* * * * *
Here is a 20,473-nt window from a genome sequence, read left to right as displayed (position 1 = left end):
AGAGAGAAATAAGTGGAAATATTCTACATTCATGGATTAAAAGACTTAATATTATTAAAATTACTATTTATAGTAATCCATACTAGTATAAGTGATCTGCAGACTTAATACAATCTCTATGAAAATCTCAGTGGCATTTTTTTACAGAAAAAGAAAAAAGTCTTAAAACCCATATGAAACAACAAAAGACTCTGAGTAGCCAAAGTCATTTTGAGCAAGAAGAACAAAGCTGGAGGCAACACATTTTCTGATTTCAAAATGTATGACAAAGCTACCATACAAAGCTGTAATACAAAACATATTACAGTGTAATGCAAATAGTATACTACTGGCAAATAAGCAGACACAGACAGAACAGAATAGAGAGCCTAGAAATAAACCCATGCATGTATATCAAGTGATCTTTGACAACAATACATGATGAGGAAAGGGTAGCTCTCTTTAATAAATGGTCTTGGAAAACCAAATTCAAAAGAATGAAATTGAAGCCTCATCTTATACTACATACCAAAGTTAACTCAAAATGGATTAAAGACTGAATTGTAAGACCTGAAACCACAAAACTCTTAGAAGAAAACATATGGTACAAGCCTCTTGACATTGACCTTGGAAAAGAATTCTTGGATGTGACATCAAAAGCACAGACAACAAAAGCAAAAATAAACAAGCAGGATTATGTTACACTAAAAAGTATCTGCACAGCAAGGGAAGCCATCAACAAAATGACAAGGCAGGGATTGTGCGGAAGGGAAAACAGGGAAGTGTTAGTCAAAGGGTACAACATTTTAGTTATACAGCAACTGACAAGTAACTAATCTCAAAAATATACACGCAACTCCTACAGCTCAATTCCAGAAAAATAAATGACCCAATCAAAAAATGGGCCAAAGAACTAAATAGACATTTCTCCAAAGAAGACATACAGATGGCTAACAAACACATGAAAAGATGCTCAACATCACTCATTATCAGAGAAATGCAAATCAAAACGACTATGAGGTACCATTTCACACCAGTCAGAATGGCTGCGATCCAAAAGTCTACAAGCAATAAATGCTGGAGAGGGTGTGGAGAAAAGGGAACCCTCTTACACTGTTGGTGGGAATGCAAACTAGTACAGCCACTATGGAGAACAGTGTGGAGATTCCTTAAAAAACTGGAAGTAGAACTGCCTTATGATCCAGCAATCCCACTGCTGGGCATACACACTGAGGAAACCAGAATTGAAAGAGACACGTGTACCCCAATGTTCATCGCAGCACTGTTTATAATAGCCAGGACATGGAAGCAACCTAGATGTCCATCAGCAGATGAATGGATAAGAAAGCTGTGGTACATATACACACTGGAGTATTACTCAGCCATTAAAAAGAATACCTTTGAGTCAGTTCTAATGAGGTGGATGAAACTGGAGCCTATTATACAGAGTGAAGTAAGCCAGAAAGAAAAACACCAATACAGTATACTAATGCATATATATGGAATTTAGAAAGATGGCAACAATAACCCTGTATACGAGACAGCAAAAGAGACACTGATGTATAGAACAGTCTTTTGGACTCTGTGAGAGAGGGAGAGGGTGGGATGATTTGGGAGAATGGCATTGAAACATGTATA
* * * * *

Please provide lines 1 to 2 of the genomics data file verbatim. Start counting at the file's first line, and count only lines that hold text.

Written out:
Here is a 20,473-nt window from a genome sequence, read left to right as displayed (position 1 = left end):
AGAGAGAAATAAGTGGAAATATTCTACATTCATGGATTAAAAGACTTAATATTATTAAAATTACTATTTATAGTAATCCATACTAGTATAAGTGATCTGCAGACTTAATACAATCTCTATGAAAATCTCAGTGGCATTTTTTTACAGAAAAAGAAAAAAGTCTTAAAACCCATATGAAACAACAAAAGACTCTGAGTAGCCAAAGTCATTTTGAGCAAGAAGAACAAAGCTGGAGGCAACACATTTTCTGATTTCAAAATGTATGACAAAGCTACCATACAAAGCTGTAATACAAAACATATTACAGTGTAATGCAAATAGTATACTACTGGCAAATAAGCAGACACAGACAGAACAGAATAGAGAGCCTAGAAATAAACCCATGCATGTATATCAAGTGATCTTTGACAACAATACATGATGAGGAAAGGGTAGCTCTCTTTAATAAATGGTCTTGGAAAACCAAATTCAAAAGAATGAAATTGAAGCCTCATCTTATACTACATACCAAAGTTAACTCAAAATGGATTAAAGACTGAATTGTAAGACCTGAAACCACAAAACTCTTAGAAGAAAACATATGGTACAAGCCTCTTGACATTGACCTTGGAAAAGAATTCTTGGATGTGACATCAAAAGCACAGACAACAAAAGCAAAAATAAACAAGCAGGATTATGTTACACTAAAAAGTATCTGCACAGCAAGGGAAGCCATCAACAAAATGACAAGGCAGGGATTGTGCGGAAGGGAAAACAGGGAAGTGTTAGTCAAAGGGTACAACATTTTAGTTATACAGCAACTGACAAGTAACTAATCTCAAAAATATACACGCAACTCCTACAGCTCAATTCCAGAAAAATAAATGACCCAATCAAAAAATGGGCCAAAGAACTAAATAGACATTTCTCCAAAGAAGACATACAGATGGCTAACAAACACATGAAAAGATGCTCAACATCACTCATTATCAGAGAAATGCAAATCAAAACGACTATGAGGTACCATTTCACACCAGTCAGAATGGCTGCGATCCAAAAGTCTACAAGCAATAAATGCTGGAGAGGGTGTGGAGAAAAGGGAACCCTCTTACACTGTTGGTGGGAATGCAAACTAGTACAGCCACTATGGAGAACAGTGTGGAGATTCCTTAAAAAACTGGAAGTAGAACTGCCTTATGATCCAGCAATCCCACTGCTGGGCATACACACTGAGGAAACCAGAATTGAAAGAGACACGTGTACCCCAATGTTCATCGCAGCACTGTTTATAATAGCCAGGACATGGAAGCAACCTAGATGTCCATCAGCAGATGAATGGATAAGAAAGCTGTGGTACATATACACACTGGAGTATTACTCAGCCATTAAAAAGAATACCTTTGAGTCAGTTCTAATGAGGTGGATGAAACTGGAGCCTATTATACAGAGTGAAGTAAGCCAGAAAGAAAAACACCAATACAGTATACTAATGCATATATATGGAATTTAGAAAGATGGCAACAATAACCCTGTATACGAGACAGCAAAAGAGACACTGATGTATAGAACAGTCTTTTGGACTCTGTGAGAGAGGGAGAGGGTGGGATGATTTGGGAGAATGGCATTGAAACATGTATA